Robbins said a change in her personal life helped her realize she needed to focus on and find opportunities for herself. “I put myself out there for leadership roles, even when I doubted myself,” she said.
In late 2017, Caesars Entertainment committed to pursuing gender equity, by setting a goal to have 50 percent women in leadership roles by 2025.
Harrah’s Gulf Coast is proud that, in the aggregate, approximately half of their executive leadership team is female, according to Shay Smith, advertising and communications manager at Harrah’s Gulf Coast.
"Putting the most qualified and talented team members in leadership roles is imperative. But just as important is equal representation in those roles. Anytime we can get a diverse group of people, have their voices and unique perspectives heard and considered, we collectively become stronger and better," said Talley. “Our team at Harrah’s Gulf Coast recognizes this as true, and we are proud to have brought this to fruition.”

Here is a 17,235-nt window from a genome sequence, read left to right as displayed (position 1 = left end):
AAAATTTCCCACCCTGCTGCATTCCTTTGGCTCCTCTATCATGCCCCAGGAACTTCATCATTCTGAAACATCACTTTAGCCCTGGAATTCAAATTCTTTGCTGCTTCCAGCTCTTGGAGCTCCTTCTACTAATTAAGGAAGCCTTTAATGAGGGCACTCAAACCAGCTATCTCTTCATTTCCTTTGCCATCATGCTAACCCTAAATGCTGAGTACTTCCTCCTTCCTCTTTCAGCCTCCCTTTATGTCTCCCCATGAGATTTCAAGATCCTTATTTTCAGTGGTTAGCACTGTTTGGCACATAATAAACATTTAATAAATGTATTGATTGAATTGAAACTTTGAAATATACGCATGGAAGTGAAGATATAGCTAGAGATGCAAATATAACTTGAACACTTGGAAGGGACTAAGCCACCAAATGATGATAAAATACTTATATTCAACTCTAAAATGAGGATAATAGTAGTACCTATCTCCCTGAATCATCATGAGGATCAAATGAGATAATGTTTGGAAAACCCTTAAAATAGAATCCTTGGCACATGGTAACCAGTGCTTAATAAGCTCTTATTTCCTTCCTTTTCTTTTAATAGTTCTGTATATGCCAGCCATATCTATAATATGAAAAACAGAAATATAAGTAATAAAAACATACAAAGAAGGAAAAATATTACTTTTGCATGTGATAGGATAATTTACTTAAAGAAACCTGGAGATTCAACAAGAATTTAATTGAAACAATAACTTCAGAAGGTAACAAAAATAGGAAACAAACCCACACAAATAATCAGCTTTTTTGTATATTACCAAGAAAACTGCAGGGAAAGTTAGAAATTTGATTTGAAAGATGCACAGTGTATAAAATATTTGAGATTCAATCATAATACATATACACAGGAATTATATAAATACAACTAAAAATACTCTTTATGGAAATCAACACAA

Caesars Entertainment is looking at ways to move the initiative forward across its vast enterprise.
“This year, we are launching pilot activities to see what works, and to spur meaningful communication,” said Lora Picini, Vice President of Equity, Strategic Policy and Regulatory Affairs. “For example, we are working on providing tools to help women and change the traditional mindset; so rather than focusing on providing mentorship, we will focus on sponsorship, as sponsors provide more than advice--they advocate on behalf of those they sponsor.” There are three regions that will launch this pilot sponsorship program first.